Linked by Thom Holwerda on Sun 3rd Jun 2012 22:04 UTC
Windows So, I've been using the Windows 8 Release Preview since it came out, almost exclusively (except for work, since I'm obviously not going to rely on unfinished and untested software for that). I already knew I could get into Metro on my 11.6" ZenBook, but on my 24" desktop, things aren't looking as rosy. Here's an illustrated guide of the most pressing issues I run into, and five suggestions to address them. Instead of just complaining, let's get constructive.
Permalink for comment 520635
To read all comments associated with this story, please click here.
Unaddressed
by hoak on Mon 4th Jun 2012 07:12 UTC
hoak
Member since:
2007-12-17

As often as I agree with Thom, he has not addressed the most onerous limitation of Metro, which is the single task, single application view Metro confers on the entire OS, even when using the legacy Desktop..

This has only been obliquely discussed and casually mentioned, but for many Enterprise and Production applications this won't be just a 'deal breaker' but could literally escalate to 'life and death' -- and for any User that 'uses' the OS for more then consumption, it's a huge waste of time and effort in UI manipulation to do work that requires more then on application.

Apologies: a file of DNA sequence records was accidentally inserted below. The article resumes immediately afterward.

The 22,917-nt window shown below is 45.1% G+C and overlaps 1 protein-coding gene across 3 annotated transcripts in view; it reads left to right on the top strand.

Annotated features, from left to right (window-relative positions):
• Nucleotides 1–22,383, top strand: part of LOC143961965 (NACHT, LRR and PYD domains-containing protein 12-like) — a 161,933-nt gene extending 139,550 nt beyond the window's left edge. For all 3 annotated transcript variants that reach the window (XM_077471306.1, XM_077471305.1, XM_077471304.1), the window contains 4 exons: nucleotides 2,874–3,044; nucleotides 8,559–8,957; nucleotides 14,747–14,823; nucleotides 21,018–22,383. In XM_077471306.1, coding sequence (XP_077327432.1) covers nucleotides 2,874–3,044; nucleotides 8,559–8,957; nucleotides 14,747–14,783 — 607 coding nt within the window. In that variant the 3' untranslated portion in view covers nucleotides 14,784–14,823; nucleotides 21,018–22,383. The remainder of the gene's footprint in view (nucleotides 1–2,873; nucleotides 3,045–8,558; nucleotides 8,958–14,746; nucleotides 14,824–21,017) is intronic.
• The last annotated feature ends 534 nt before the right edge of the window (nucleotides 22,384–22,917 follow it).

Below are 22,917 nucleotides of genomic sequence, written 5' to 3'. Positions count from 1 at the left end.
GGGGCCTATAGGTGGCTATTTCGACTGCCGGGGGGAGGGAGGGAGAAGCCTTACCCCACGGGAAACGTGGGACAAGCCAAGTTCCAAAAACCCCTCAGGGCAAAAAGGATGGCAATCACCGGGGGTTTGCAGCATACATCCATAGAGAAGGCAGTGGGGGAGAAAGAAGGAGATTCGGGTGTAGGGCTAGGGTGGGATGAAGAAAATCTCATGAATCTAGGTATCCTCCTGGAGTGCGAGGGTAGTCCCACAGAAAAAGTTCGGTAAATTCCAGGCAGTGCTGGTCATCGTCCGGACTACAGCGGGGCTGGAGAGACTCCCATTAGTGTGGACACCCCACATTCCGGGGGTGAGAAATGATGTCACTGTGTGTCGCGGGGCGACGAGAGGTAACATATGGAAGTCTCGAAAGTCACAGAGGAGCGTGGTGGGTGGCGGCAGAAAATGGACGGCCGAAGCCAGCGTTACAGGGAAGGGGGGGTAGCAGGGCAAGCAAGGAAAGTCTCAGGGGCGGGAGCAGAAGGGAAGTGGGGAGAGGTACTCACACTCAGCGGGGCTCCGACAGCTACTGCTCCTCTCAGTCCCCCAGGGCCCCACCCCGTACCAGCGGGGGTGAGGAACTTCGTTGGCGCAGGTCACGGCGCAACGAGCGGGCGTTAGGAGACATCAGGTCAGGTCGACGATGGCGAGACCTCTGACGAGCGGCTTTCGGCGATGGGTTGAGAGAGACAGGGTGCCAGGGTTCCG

The number roles the OS could potentially be deployed in that are mission critical in industry, government, and public service is enormous, but in many of these deployments Operators and Users must be able to concurrently keep an eye on multiple tasks and applications in real-time without interruption.

Many features of the Metro UI force the User to use single task parts of Metro interrupting and obfuscating other work that's being monitored and performed completely removing multi-tasking from the OS as far as User input and observation are concerned -- this is not acceptable OS design that can even be tolerated in these roles.

Similarly in production environments where interruptions can cost millions a minute (or more) this sort of thing just won't fly. Paul Thurrott may be correct in his May 29 essay in that Microsoft may have literally 'Give'n Up' on Windows 8 for businesses -- and any serious use of the OS over and above passive consumption...

Edited 2012-06-04 07:15 UTC

Reply Score: 4